The structure of the novel revolves around Natalia’s attempt to discover the circumstance of the mysterious death of her grandfather. How well did he know he was going to die? Why did he leave home and his wife in order to die? Why did he go to the small town he went to? Why did he say he went there to visit Natalia, when that was not the case? In her own attempt to answer those questions while she is away on a mission to help the unfortunate, Natalia recalls her life with her grandfather, beginning with how he took her regularly to the zoo, where he passed on to her his fascination with tigers. As she searches for her answers, she discovers—from her memories and from those who knew her grandfather—about the deathless man, the tiger, and the tiger’s “wife.”

The major problem I had with this novel was being unable to remember where the story was each day when I returned to it. As vivid as the writing was, as interesting as the various tales were, the events themselves did not stick with me from one day to the next. Which perhaps goes to the point of some critics, who have said that there is not enough substance behind the beautiful, evocative writing. Nor enough connection among Natalia’s story, her grandfather’s story, the war story, and the legends of the deathless man and of the tiger and his wife. Another explanation for the abrupt moving back and forth in time is technical. For it helps to create suspense when we leave one era at a climactic moment, and return to the drama of the other era.

Yet, to balance that, I was fascinated each day by the content I was reading, and in my final analysis, I do believe the pieces fit together. And if the final fates of the characters is not clear—that of the tiger, of the tiger’s wife, of the tiger’s wife’s husband, of the grandfather, and even of others I have not mentioned, such as the Darisa, a great bear of a hunter and the tiger’s enemy—is that not often the case in real life? And is it especially not the case in the legends we recall, where the otherworld mysteriousness is the point, not the actual conclusion of the tale?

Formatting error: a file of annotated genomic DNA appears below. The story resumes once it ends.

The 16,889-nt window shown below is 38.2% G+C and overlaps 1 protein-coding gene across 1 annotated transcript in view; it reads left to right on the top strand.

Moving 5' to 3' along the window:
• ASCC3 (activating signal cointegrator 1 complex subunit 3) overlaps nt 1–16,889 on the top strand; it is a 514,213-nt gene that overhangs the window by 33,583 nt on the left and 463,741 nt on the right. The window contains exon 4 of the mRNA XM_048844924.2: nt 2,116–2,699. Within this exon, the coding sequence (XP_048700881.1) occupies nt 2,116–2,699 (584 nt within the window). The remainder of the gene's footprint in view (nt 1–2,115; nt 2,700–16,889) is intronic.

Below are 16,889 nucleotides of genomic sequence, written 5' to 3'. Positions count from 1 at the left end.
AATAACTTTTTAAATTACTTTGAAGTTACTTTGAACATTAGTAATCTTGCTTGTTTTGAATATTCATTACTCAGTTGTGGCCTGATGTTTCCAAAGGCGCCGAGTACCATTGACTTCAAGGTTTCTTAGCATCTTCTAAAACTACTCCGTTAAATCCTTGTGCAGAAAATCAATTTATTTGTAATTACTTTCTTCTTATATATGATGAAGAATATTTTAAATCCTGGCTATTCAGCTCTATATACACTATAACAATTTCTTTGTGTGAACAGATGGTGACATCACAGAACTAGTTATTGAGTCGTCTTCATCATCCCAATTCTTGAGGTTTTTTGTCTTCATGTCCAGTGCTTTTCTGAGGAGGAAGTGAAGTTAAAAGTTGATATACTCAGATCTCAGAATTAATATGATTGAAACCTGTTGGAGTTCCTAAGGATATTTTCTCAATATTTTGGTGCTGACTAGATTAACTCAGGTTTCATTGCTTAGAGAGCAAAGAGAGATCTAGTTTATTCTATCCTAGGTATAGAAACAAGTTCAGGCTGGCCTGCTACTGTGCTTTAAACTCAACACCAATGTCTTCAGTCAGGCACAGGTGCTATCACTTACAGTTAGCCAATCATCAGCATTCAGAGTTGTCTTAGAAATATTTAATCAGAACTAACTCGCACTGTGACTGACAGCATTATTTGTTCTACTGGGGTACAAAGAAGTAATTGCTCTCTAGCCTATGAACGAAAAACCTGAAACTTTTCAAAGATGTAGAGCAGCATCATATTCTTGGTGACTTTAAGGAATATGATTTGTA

I believe Obreht wanted to pour into this work everything she felt about life and its meaning. That such meaning, for example, goes far beyond the reality we live, that it also includes a reality we don’t live but do imagine. Often, what we wish had happened. Which can turn into legend. But the author also shows that the meaning of life can be found in death, in whether we accept its arrival and in how we react to that knowledge. Thus, the presence of the deathless man.

I often disagree with Michiko Kakutani, but her New York Times review offers a summary of Obreht’s approach that is quite interesting: “It’s not so much magical realism in the tradition of Gabriel Garcia Marquez or Gunter Grass,” she writes, “as it is an extraordinary limber exploration of allegory and myth making and the ways in which narratives (be they superstitions, cultural beliefs or supernatural legends) reveal—and reflect back— the identities of individuals and communities: their dreams, fears, sympathies and hatreds.”

What Obreht accomplishes so effectively here is to mine the specific to reveal the universal. Time and again, her characters extract great truths from their daily life, their daily suffering. That war and its violence, in current parlance, is a game-changer, that our lives are never the same again, that we see life far differently, that out of daily experience comes a long view of history, of both man’s significance in that history and the value of each man’s life.